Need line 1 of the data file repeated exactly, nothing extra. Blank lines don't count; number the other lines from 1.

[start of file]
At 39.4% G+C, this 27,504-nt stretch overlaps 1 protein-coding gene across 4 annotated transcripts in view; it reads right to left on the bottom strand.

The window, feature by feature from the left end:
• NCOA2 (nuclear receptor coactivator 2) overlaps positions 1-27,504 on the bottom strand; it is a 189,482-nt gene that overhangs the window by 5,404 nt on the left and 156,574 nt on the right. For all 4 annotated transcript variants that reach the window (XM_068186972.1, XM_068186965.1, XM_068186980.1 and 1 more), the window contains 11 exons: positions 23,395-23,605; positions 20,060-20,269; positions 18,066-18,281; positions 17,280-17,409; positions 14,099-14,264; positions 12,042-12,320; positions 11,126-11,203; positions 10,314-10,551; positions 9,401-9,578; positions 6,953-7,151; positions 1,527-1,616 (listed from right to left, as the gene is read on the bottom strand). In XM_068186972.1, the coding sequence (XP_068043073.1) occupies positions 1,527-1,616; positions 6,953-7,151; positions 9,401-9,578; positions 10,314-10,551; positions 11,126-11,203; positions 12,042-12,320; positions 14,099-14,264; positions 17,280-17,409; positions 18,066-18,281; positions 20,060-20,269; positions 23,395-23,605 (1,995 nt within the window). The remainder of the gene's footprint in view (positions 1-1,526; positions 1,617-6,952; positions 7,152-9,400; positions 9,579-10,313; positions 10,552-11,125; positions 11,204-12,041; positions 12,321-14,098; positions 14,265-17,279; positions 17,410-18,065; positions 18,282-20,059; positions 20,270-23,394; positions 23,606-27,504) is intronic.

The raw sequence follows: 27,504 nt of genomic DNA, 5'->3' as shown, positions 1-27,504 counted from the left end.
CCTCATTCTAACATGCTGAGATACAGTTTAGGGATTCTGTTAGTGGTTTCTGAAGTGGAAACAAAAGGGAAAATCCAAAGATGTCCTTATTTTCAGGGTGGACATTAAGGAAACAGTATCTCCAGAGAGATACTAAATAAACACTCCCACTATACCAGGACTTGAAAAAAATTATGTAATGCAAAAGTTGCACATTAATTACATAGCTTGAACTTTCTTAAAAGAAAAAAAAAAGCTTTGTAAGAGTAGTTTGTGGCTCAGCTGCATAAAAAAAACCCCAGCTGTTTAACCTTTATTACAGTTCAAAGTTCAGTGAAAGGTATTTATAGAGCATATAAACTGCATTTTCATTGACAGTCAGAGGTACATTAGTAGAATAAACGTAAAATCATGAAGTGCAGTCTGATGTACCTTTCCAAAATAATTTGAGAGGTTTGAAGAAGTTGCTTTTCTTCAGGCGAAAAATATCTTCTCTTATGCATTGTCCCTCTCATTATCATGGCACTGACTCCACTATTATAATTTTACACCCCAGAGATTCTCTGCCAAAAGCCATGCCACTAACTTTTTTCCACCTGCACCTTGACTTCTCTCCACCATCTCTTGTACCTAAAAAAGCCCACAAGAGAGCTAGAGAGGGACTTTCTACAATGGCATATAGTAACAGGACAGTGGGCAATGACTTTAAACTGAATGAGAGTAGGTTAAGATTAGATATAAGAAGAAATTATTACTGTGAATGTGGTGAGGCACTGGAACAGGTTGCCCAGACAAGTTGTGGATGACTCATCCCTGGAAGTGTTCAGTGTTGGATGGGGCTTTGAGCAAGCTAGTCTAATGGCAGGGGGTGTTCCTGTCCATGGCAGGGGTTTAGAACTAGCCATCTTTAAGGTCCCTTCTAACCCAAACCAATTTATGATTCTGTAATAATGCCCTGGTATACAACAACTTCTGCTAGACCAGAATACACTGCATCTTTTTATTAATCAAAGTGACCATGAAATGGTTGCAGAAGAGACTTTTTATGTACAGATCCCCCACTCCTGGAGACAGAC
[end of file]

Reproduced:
At 39.4% G+C, this 27,504-nt stretch overlaps 1 protein-coding gene across 4 annotated transcripts in view; it reads right to left on the bottom strand.